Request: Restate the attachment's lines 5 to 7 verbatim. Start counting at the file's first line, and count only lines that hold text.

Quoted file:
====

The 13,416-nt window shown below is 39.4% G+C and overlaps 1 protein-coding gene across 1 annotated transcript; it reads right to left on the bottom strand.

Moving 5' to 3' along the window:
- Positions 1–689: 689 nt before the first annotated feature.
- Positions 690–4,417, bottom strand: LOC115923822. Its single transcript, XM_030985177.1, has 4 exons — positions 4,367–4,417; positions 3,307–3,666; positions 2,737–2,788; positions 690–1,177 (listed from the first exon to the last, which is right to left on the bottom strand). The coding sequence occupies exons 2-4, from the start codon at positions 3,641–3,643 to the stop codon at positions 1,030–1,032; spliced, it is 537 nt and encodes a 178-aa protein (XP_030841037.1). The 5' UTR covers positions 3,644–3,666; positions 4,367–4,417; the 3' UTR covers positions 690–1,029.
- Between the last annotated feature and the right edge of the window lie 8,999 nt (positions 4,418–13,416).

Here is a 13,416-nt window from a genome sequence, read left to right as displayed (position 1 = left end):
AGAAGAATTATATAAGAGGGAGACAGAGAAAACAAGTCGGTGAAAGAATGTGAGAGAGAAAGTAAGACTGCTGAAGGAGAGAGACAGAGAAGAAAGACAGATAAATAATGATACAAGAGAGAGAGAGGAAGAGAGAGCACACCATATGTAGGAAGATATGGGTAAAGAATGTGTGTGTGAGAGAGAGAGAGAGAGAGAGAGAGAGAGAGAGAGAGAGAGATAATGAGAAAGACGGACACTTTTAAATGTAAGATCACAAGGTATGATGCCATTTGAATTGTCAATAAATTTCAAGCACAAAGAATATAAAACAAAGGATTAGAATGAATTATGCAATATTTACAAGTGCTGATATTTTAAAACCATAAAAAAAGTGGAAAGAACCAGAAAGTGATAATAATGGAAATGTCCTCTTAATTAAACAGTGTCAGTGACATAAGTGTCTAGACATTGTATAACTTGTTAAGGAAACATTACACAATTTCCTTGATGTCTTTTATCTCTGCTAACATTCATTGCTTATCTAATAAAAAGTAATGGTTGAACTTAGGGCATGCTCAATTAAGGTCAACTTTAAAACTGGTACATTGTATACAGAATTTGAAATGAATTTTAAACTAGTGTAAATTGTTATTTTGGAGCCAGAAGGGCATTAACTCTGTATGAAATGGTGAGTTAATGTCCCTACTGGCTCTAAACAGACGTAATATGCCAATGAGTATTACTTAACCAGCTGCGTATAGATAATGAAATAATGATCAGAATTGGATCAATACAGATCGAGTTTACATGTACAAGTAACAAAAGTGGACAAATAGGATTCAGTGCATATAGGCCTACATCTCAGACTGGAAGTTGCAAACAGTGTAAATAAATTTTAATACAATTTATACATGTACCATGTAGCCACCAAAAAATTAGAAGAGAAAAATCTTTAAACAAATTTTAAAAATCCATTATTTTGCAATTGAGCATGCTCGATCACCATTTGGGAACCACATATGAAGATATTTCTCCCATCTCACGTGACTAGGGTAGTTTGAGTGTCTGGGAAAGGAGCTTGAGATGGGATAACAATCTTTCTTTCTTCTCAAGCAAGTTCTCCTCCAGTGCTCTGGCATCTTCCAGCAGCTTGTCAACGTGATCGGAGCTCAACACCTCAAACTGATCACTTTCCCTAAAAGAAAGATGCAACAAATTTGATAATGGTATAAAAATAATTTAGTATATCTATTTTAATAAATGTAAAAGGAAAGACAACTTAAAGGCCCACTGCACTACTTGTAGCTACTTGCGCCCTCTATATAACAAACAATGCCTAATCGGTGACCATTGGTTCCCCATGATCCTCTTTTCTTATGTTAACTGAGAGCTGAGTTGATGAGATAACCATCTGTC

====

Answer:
- Between the last annotated feature and the right edge of the window lie 8,999 nt (positions 4,418–13,416).

Here is a 13,416-nt window from a genome sequence, read left to right as displayed (position 1 = left end):
AGAAGAATTATATAAGAGGGAGACAGAGAAAACAAGTCGGTGAAAGAATGTGAGAGAGAAAGTAAGACTGCTGAAGGAGAGAGACAGAGAAGAAAGACAGATAAATAATGATACAAGAGAGAGAGAGGAAGAGAGAGCACACCATATGTAGGAAGATATGGGTAAAGAATGTGTGTGTGAGAGAGAGAGAGAGAGAGAGAGAGAGAGAGAGAGAGAGAGATAATGAGAAAGACGGACACTTTTAAATGTAAGATCACAAGGTATGATGCCATTTGAATTGTCAATAAATTTCAAGCACAAAGAATATAAAACAAAGGATTAGAATGAATTATGCAATATTTACAAGTGCTGATATTTTAAAACCATAAAAAAAGTGGAAAGAACCAGAAAGTGATAATAATGGAAATGTCCTCTTAATTAAACAGTGTCAGTGACATAAGTGTCTAGACATTGTATAACTTGTTAAGGAAACATTACACAATTTCCTTGATGTCTTTTATCTCTGCTAACATTCATTGCTTATCTAATAAAAAGTAATGGTTGAACTTAGGGCATGCTCAATTAAGGTCAACTTTAAAACTGGTACATTGTATACAGAATTTGAAATGAATTTTAAACTAGTGTAAATTGTTATTTTGGAGCCAGAAGGGCATTAACTCTGTATGAAATGGTGAGTTAATGTCCCTACTGGCTCTAAACAGACGTAATATGCCAATGAGTATTACTTAACCAGCTGCGTATAGATAATGAAATAATGATCAGAATTGGATCAATACAGATCGAGTTTACATGTACAAGTAACAAAAGTGGACAAATAGGATTCAGTGCATATAGGCCTACATCTCAGACTGGAAGTTGCAAACAGTGTAAATAAATTTTAATACAATTTATACATGTACCATGTAGCCACCAAAAAATTAGAAGAGAAAAATCTTTAAACAAATTTTAAAAATCCATTATTTTGCAATTGAGCATGCTCGATCACCATTTGGGAACCACATATGAAGATATTTCTCCCATCTCACGTGACTAGGGTAGTTTGAGTGTCTGGGAAAGGAGCTTGAGATGGGATAACAATCTTTCTTTCTTCTCAAGCAAGTTCTCCTCCAGTGCTCTGGCATCTTCCAGCAGCTTGTCAACGTGATCGGAGCTCAACACCTCAAACTGATCACTTTCCCTAAAAGAAAGATGCAACAAATTTGATAATGGTATAAAAATAATTTAGTATATCTATTTTAATAAATGTAAAAGGAAAGACAACTTAAAGGCCCACTGCACTACTTGTAGCTACTTGCGCCCTCTATATAACAAACAATGCCTAATCGGTGACCATTGGTTCCCCATGATCCTCTTTTCTTATGTTAACTGAGAGCTGAGTTGATGAGATAACCATCTGTC